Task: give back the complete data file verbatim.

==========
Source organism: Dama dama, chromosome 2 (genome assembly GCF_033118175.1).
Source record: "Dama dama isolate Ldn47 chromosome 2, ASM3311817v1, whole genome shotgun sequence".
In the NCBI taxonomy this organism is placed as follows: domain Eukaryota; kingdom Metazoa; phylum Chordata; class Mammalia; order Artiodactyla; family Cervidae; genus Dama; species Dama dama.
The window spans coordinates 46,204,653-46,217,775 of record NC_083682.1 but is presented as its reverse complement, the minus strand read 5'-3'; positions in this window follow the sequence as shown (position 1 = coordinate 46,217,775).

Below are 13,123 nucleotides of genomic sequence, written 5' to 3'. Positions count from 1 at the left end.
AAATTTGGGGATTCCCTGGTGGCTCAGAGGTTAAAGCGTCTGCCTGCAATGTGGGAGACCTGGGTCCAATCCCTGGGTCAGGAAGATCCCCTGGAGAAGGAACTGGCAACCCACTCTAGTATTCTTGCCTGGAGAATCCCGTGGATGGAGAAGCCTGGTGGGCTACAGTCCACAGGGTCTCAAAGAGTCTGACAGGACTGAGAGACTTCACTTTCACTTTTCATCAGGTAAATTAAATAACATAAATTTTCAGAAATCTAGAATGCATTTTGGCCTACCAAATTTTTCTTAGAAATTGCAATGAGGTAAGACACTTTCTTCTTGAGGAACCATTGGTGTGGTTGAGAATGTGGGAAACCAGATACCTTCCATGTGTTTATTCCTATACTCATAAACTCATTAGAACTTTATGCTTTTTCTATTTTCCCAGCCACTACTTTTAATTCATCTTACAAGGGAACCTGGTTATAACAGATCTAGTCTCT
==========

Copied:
Source organism: Dama dama, chromosome 2 (genome assembly GCF_033118175.1).
Source record: "Dama dama isolate Ldn47 chromosome 2, ASM3311817v1, whole genome shotgun sequence".
In the NCBI taxonomy this organism is placed as follows: domain Eukaryota; kingdom Metazoa; phylum Chordata; class Mammalia; order Artiodactyla; family Cervidae; genus Dama; species Dama dama.
The window spans coordinates 46,204,653-46,217,775 of record NC_083682.1 but is presented as its reverse complement, the minus strand read 5'-3'; positions in this window follow the sequence as shown (position 1 = coordinate 46,217,775).

Below are 13,123 nucleotides of genomic sequence, written 5' to 3'. Positions count from 1 at the left end.
AAATTTGGGGATTCCCTGGTGGCTCAGAGGTTAAAGCGTCTGCCTGCAATGTGGGAGACCTGGGTCCAATCCCTGGGTCAGGAAGATCCCCTGGAGAAGGAACTGGCAACCCACTCTAGTATTCTTGCCTGGAGAATCCCGTGGATGGAGAAGCCTGGTGGGCTACAGTCCACAGGGTCTCAAAGAGTCTGACAGGACTGAGAGACTTCACTTTCACTTTTCATCAGGTAAATTAAATAACATAAATTTTCAGAAATCTAGAATGCATTTTGGCCTACCAAATTTTTCTTAGAAATTGCAATGAGGTAAGACACTTTCTTCTTGAGGAACCATTGGTGTGGTTGAGAATGTGGGAAACCAGATACCTTCCATGTGTTTATTCCTATACTCATAAACTCATTAGAACTTTATGCTTTTTCTATTTTCCCAGCCACTACTTTTAATTCATCTTACAAGGGAACCTGGTTATAACAGATCTAGTCTCT